Rohingya people in cyclone-hit Myanmar buried loved ones outside shattered villages and searched for the missing, expecting little help from a government that denies their identity.
Cyclone Mocha snapped bridges, downed power lines, and ruptured close-lying huts in displacement camps and villages across Rakhine state, leaving tens of thousands of the persecuted minority even more on the edge.
The Arakan Rohingya National Alliance, a human rights coalition, said in a statement more than 400 people were killed and the death toll is expected to rise with hundreds missing.
Many people picked through piles of debris that were once their homes or cleared fallen trees from village paths. Others looked for family members not seen since the cyclone made landfall on Sunday. It was the most powerful storm to hit the region in a decade.
“We were trying to run but the water was very high and dragged us down,” said Sar Hla Ma Kha, 40, from Basara village. “The water was around our chest. My daughter and her son were lost while we were running.”
Aa Bul Hu Son, 66, buried his daughter, the latest member of his family to have been taken by the storm.
“I just found her dead body in the lake in the village and buried her right away. I can’t find any words to express my loss,” he said.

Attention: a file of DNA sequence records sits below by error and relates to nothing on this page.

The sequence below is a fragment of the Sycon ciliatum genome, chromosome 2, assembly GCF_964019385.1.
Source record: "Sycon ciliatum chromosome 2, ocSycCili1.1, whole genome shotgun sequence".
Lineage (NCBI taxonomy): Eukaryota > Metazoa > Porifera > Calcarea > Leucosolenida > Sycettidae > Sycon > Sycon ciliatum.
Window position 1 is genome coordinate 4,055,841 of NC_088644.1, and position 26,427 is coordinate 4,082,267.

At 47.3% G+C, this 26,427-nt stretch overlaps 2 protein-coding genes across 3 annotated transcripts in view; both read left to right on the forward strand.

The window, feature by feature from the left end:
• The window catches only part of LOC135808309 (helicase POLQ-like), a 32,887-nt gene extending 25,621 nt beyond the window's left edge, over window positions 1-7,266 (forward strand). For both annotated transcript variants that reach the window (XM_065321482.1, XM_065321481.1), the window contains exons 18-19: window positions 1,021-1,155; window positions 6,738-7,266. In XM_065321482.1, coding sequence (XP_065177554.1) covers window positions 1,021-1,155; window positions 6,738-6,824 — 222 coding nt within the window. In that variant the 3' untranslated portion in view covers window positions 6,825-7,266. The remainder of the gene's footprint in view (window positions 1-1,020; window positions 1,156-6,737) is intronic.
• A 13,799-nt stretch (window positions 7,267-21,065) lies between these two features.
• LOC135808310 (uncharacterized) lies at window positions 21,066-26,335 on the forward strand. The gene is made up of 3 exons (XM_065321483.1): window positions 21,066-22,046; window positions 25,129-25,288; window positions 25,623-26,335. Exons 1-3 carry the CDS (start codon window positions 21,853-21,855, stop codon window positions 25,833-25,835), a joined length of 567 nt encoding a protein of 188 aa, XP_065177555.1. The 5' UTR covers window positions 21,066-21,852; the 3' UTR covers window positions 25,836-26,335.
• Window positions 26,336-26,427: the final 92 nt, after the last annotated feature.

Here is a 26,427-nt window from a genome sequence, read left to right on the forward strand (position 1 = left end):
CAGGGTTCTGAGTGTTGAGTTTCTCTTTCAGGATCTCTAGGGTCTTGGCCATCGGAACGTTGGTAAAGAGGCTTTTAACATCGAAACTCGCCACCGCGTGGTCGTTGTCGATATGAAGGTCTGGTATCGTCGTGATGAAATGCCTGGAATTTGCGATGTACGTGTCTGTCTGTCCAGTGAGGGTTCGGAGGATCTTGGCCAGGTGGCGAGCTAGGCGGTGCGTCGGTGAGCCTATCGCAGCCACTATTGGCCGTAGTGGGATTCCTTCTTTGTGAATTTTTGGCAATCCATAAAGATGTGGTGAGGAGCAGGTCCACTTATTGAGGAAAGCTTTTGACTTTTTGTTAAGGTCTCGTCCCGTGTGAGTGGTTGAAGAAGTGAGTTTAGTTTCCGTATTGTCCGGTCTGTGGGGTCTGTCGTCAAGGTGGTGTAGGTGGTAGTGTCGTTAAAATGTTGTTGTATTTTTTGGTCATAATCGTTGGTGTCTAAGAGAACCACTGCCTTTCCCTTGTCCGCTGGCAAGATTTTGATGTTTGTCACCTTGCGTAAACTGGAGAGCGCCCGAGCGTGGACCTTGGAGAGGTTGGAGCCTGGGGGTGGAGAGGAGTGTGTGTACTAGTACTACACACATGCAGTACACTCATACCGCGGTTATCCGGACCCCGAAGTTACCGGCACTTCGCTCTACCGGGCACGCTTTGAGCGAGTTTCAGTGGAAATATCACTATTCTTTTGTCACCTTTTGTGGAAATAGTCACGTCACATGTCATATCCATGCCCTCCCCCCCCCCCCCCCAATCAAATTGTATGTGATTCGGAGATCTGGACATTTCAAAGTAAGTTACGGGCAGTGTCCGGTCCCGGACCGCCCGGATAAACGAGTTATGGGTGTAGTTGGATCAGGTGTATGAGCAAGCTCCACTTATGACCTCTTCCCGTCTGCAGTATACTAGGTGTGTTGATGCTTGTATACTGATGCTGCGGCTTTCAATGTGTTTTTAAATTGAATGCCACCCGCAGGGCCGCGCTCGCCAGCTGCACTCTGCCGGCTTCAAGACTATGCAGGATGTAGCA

“Nine out of my 14 family members were killed,” he said next to the hastily dug grave. “While we were thinking of moving, the waves came immediately and took us.”
Contact was slowly being re-established with Sittwe, a city of about 150,000 people, with roads being cleared and the internet connection re-established.
Images broadcast by state media showed troops unloading aid at the airport, and state media reported military chief Min Aung Hlaing visited to view the damage.
But few Rohingya were optimistic about receiving help fast. Widely viewed as interlopers from Bangladesh, Rohingya are denied citizenship and access to healthcare, and require permission to travel outside of their townships.
A military crackdown in Myanmar in 2017 sent hundreds of thousands of Rohingya fleeing into neighbouring Bangladesh with harrowing stories of murder, rape and arson.